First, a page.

Poor in Spirit

Perhaps this is one of Jesus’ statements which has puzzled many people up to now, even myself. I even had to google it and look for sermons and other resources poised at the topic from people and organizations I find credible.

Many of us use the passage thinking it’s a solid argument against those who believe in Prosperity Gospel. In a sense, yes, it is, but in another, it’s not. But before I explain, allow me to depict the social climate at the time when it was first said.

The phrase was said by Jesus at that time when Israel was under the Roman Empire. Roman gods and goddesses were brought to the country for all the Jews to see. This was unacceptable for them — for those who have been taught that there is only one God, the act was an utter defilement. But then again, weren’t they the ones who brought the subjugation upon themselves for praying to Baal and for upholding religious practices of their pagan neighbors?

The Jews were oppressed. They prayed hard for the promised Messiah, who would vanquish all their oppressors once and for all, and would lead Israel back to glory. They didn’t just pray; they even staged revolutions and plotted in secret.

And when Jesus came, they all hoped for an Alexander-the-Great sort of ruler. They were anticipating for Jesus to spearhead a revolution and establish a most powerful earthly kingdom, or at least to introduce a fail-proof military strategy which would send the Romans back home with their tail between their legs — if they would spare anyone at all.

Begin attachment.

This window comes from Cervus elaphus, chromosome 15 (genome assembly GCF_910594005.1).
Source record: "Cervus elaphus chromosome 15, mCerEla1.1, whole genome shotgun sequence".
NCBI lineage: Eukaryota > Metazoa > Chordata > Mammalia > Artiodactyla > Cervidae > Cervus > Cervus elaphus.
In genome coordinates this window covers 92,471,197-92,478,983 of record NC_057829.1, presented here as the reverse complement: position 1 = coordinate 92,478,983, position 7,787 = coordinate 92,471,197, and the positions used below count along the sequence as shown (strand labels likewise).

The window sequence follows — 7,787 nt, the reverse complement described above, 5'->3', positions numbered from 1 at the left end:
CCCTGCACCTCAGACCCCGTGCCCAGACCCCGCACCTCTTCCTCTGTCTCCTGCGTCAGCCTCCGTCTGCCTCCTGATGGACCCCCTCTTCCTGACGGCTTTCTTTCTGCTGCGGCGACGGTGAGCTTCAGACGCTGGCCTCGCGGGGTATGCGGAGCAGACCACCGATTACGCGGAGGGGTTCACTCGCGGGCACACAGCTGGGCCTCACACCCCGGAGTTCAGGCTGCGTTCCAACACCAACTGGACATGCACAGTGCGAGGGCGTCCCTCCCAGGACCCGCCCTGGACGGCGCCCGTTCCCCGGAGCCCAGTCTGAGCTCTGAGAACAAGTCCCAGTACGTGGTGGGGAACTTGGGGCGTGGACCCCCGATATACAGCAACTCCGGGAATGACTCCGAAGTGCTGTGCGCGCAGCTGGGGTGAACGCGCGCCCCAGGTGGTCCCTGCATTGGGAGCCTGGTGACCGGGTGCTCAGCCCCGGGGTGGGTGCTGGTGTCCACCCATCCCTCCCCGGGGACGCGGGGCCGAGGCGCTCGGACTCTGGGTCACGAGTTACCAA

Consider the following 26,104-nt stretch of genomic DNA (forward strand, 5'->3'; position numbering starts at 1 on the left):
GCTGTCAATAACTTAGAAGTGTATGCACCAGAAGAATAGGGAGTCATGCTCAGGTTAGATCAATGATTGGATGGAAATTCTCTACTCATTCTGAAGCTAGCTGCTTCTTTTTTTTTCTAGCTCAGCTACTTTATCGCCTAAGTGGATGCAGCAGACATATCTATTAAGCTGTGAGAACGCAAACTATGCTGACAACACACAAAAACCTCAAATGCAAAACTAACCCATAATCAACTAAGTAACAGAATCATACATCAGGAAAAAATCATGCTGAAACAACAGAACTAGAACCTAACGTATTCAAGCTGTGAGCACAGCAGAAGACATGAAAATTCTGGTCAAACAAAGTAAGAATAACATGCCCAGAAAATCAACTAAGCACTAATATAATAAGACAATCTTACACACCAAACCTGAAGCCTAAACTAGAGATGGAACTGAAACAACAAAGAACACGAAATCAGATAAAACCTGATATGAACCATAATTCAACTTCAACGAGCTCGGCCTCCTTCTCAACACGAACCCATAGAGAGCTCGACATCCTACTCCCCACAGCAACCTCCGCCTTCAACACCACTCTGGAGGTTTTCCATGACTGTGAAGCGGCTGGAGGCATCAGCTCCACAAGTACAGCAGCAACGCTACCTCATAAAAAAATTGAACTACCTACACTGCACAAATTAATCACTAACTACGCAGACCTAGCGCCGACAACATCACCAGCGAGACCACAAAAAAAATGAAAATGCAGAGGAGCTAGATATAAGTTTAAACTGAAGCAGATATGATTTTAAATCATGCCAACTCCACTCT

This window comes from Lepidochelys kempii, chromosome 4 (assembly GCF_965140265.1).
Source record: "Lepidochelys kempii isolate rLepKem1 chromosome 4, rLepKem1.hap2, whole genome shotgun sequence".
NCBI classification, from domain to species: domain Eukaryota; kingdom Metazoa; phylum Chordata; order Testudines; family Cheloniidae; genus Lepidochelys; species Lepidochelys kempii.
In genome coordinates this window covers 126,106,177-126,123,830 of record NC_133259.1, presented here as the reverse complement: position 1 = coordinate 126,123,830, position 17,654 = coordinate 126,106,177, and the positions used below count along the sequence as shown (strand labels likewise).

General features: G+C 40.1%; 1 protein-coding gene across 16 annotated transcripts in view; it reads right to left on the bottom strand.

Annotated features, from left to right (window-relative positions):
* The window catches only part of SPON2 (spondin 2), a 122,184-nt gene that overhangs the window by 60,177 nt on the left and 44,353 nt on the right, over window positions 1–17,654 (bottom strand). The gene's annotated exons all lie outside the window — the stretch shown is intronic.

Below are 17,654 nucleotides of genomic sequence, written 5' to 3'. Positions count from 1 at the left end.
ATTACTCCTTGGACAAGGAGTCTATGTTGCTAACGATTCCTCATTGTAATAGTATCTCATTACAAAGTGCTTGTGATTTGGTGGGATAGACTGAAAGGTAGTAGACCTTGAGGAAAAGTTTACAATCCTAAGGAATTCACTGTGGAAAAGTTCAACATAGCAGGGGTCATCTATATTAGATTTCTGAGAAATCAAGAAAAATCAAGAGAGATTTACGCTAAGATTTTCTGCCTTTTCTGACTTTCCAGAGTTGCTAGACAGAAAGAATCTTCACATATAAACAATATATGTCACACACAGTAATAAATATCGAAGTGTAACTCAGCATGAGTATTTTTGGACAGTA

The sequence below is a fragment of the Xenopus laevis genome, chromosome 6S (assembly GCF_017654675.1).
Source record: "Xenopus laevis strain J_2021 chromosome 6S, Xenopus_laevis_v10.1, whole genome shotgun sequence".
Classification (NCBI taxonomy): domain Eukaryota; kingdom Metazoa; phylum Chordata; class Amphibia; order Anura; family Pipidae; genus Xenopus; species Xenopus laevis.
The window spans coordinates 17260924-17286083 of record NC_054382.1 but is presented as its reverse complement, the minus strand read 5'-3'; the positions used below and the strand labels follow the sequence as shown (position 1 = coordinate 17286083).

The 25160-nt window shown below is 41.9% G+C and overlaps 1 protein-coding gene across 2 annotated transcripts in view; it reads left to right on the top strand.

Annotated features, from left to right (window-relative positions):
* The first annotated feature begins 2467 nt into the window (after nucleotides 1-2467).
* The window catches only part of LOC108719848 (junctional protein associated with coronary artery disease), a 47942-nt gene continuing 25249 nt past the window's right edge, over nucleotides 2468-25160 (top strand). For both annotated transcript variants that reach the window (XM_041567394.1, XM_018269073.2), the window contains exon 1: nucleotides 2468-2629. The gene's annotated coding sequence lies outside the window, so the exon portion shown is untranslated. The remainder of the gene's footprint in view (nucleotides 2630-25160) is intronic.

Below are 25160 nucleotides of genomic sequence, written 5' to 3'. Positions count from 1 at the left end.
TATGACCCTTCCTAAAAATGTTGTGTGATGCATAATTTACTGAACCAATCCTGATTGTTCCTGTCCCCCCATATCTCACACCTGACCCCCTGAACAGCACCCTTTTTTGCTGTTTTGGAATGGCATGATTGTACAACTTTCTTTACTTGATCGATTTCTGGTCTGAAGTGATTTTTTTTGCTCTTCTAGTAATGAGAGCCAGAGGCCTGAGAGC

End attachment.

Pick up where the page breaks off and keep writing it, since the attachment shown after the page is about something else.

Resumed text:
You could imagine the look of disappointment on their faces as Jesus called the poor in spirit blessed. After all, what they needed at that time were military and political power, not some absurd shenanigans about poverty, meekness, and peacemaking. Or so they thought.

To put it bluntly, Jesus wasn’t talking about money. What he was referring to was a spiritual dependence for God, as a person too poor to fend for himself that he doesn’t have any choice but to rely on his government’s, or his king’s financial support. It doesn’t necessarily mean not having money at all, or dismissing any thought of possessing it. What Jesus meant was that every breathing moment you have, you thank God because you know that he could take your life away anytime he wants to. It means that every decision you would have to make, you will ask and submit to God because you are aware of your inability to make the right decisions for yourself, and that you are afraid of messing up and ultimately putting to waste your opportunity to live a meaningful life. It means that you need God like you have never needed anything before.

To be sure, I do not identify myself with those who practice and preach Prosperity Gospel. I once did, but not anymore. I believe in the example set by Jesus in the Bible, and I know he lived as a poor man. If he wasn’t, then why did he have to tell his disciples to fish just so they would be able to pay for their taxes? But I on the other hand do not believe that being poor gives glory to God. After all, why would God give us the ability to produce wealth if he abhors it?

I am reading the book Rich Dad Poor Dad by Robert Kiyosaki. I am learning many things about how to manage our finances wisely, and although it’s not a religious book, but I am gaining a different definition of wealth and approach to money.